Tuesday, August 17, 2010

Folly Beach

As I sit here in the still of the morning, smelling the coffee brew, with the kids still sleeping, I actually have a moment to breath. And think.

Last week, we went on our annual vacation to Folly Beach, SC. We go with my parents, my sisters, and their families. We stay in one big house and have a wonderful time catching up and enjoying one another's company. With all those people, it is not a quiet time. So I try to awaken early each day to have that quiet with God. I slip downstairs and tip-toe out the door to the most lovely ocean view. Usually, the sun is just peeking over the edge of the horizon and the beach is speckled with only a few other people. There are those who are setting up their poles to do a little fishing. There are people out walking their dogs. I even see a woman doing some kind of meditative thing while sitting in the surf.

I walked and walked and wondered. This year, the beach trip coincided with another annual event. The day Ben died. How could it be three years? How? My stomach would tighten at the very thought. Sometimes it would seem that he was right there in the midst of all his cousins, playing in the sand. But mostly it seemed empty without him. There was someone missing from all the fun. Ben. A quietness in the noise that no one could fill.

Even more daunting was returning to Georgia to finally have him all in one place. You see, when we lost Ben, they kept his brain for study. I can't tell you if they were able to make any discoveries or not. When it was returned to us, we decided to have it cremated. My original intent was to have it placed with Ben's body, but we were in the middle of packing up to move to Virginia and I had second thoughts. I thought I wanted part of him with us. And for a while, I was glad we did. But then I started listening to EWTN more and I came to know that really, we should have all of him in one place. On Wednesday morning, the family awoke early to make the three hour drive to Georgia from the beach. Not many words were said, knowing that tears would follow if we did. I hugged my parents and got in the car. We were back by dinnertime that evening.

For three nights, we all gathered on the back porch to gaze at the stars. The Perseid Meteor Showers are also an annual event that just happen to peak at this time. On the first anniversary, we were in a dirty hotel in a new town and the city lights made it impossible to even see the stars, let alone any meteors. On the second anniversary, it was a cloudy night with rain in the forecast. Tony and I drove away from the city, yet the cloud cover was so complete that there was nothing to observe except our disappointment. This year, conditions could not have been more perfect. The moon was just a sliver and no cloud could be seen. In fact, what I originally thought was a cloud was in fact part of the Milky Way! The brilliance of the stars against the black of night was spell-bindingly beautiful. And then, a flash across the sky! Some were so faint that I wondered if it were my imagination. Others were so bright that they cut a path across the entire sky.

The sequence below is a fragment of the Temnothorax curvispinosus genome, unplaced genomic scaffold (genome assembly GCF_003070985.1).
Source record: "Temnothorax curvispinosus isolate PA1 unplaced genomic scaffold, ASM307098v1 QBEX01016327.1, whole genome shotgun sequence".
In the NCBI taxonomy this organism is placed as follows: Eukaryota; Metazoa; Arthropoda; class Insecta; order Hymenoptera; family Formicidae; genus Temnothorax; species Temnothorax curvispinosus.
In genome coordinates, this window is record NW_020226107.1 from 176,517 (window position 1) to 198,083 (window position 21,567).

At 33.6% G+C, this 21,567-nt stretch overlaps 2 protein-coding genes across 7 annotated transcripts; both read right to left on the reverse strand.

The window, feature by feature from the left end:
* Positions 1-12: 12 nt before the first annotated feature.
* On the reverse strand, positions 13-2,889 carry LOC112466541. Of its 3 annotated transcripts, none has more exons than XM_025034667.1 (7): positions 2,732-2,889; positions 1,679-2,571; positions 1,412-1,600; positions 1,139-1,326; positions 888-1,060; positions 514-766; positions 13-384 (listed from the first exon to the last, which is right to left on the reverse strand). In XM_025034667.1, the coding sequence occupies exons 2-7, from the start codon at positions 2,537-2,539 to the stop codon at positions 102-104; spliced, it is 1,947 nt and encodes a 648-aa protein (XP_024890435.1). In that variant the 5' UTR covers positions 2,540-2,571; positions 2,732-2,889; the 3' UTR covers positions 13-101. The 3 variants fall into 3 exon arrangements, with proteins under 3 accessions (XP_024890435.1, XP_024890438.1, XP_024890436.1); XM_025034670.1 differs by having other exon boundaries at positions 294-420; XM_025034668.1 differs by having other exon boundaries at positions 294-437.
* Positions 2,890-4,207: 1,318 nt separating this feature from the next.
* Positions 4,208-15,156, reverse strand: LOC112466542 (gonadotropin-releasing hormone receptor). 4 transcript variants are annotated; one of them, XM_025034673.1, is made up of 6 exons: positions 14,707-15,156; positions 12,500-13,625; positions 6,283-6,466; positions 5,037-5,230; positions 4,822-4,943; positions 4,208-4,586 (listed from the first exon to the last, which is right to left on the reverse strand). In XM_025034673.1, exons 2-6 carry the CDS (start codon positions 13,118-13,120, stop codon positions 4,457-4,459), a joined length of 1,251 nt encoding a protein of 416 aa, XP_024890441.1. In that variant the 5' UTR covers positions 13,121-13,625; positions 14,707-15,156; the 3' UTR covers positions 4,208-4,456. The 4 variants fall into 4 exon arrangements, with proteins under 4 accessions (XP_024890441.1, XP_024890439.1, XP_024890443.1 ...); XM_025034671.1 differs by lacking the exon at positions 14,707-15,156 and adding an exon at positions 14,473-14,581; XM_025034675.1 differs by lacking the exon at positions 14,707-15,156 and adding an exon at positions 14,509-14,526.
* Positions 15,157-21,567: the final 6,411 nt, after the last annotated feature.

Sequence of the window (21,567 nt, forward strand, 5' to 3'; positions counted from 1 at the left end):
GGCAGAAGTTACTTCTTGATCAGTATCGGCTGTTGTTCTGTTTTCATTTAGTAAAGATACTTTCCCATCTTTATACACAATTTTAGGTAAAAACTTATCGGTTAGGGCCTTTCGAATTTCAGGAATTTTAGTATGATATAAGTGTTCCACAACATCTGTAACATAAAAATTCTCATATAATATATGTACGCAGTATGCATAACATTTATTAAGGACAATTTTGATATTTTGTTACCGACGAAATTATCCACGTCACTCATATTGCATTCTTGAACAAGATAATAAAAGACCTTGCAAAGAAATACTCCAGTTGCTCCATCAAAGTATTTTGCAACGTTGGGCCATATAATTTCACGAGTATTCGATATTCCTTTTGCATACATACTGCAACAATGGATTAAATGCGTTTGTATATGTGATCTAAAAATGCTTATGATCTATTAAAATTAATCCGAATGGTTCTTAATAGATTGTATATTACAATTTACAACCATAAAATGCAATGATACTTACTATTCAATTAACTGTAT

There is more, but I am being called to my job as mom, so the rest will have to wait.

4 comments:

  1. Aw! I'm glad you got to see the shooting stars!! I was deep asleep but kept waking up at night, but saw nothing when I looked outside. I think my neighborhoos light is much too bright.

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  2. What a beautiful post. I've never been able to see the meteor shower.. maybe someday! Prayers for you and your family!

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  3. Sounds beautiful, Jen. Just a moment made for you. I believe now that God gives those moments. Can't wait to read the rest of it. We are at the beach ourselves this week, for Joey's birthday, missing his presence, yet feeling it too. Absent and present at the same time. Pondering that.
    Love and comfort to you as you have reunited those sacred ashes in Ben's resting place. A wordless moment for which I can only pray comfort for you all.
    Much love, Karen

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